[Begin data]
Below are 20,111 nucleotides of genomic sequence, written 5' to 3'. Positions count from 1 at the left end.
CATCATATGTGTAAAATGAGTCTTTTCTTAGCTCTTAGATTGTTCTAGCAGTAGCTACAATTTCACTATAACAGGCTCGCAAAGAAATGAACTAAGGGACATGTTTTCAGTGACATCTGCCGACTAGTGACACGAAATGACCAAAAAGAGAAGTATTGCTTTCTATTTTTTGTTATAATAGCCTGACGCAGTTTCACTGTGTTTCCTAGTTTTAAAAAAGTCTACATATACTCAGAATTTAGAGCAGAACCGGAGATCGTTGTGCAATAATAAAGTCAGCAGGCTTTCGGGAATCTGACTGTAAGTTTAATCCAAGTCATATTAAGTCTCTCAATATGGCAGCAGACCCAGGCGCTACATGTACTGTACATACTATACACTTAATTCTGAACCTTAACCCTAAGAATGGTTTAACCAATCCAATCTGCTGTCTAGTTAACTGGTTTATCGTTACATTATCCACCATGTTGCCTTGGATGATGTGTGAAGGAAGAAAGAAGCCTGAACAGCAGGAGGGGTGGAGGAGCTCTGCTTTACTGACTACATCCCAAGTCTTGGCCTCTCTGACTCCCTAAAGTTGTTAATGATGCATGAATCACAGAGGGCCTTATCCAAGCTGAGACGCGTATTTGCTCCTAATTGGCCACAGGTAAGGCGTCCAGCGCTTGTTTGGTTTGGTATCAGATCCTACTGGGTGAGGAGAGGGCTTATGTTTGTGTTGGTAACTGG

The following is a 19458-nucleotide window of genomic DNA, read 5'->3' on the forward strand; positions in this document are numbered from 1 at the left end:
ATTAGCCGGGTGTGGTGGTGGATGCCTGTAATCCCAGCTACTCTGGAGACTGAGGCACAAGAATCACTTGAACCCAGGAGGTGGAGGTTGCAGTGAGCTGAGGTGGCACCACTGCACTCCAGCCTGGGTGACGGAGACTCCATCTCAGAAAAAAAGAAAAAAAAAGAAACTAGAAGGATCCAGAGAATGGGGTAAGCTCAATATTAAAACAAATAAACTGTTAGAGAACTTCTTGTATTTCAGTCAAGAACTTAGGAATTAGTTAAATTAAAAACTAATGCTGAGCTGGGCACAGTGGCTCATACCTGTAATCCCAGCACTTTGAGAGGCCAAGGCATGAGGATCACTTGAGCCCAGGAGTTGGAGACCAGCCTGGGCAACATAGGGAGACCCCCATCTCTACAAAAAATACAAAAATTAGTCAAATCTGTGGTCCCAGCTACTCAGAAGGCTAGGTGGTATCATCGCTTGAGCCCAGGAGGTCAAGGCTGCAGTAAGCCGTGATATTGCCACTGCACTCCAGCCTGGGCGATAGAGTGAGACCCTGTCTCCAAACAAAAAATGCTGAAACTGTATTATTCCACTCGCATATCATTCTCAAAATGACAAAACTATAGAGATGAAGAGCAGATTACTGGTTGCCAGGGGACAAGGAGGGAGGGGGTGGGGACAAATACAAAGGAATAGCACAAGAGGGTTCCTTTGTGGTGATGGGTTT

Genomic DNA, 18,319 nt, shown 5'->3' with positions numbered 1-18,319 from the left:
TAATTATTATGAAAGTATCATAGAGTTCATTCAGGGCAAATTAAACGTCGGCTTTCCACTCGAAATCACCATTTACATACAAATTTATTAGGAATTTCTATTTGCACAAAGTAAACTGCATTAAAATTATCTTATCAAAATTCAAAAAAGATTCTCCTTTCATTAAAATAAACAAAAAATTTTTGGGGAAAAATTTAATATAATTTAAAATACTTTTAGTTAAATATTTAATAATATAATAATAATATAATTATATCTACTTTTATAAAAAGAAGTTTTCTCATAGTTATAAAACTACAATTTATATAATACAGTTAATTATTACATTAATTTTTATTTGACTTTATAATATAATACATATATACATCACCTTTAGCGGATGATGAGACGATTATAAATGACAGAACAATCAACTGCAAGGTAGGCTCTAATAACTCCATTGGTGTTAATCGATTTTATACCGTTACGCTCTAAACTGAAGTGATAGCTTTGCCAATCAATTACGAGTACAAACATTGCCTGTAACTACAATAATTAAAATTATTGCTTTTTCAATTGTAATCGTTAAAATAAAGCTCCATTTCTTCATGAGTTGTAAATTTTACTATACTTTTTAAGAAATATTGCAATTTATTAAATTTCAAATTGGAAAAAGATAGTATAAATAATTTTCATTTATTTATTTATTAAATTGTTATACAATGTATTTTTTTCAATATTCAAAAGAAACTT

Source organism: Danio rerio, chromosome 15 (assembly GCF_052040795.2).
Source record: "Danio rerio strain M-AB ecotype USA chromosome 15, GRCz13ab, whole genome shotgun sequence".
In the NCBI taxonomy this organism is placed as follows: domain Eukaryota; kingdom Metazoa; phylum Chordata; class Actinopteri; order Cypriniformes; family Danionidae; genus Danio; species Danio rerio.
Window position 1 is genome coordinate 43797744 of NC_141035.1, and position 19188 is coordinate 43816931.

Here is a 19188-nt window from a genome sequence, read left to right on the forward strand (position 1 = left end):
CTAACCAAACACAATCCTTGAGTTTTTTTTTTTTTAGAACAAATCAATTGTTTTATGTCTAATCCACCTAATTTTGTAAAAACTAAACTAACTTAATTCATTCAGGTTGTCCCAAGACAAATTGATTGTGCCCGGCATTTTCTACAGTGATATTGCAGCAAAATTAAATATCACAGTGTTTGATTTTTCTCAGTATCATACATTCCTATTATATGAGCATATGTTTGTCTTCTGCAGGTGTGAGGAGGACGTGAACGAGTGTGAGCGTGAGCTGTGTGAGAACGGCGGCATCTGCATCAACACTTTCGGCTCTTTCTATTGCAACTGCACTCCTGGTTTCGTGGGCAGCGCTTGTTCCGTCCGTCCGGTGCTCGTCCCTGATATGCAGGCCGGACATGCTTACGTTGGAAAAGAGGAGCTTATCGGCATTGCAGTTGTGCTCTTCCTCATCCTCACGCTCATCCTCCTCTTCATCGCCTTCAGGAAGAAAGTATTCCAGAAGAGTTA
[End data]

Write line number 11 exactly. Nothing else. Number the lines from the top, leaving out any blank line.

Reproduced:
Here is a 19188-nt window from a genome sequence, read left to right on the forward strand (position 1 = left end):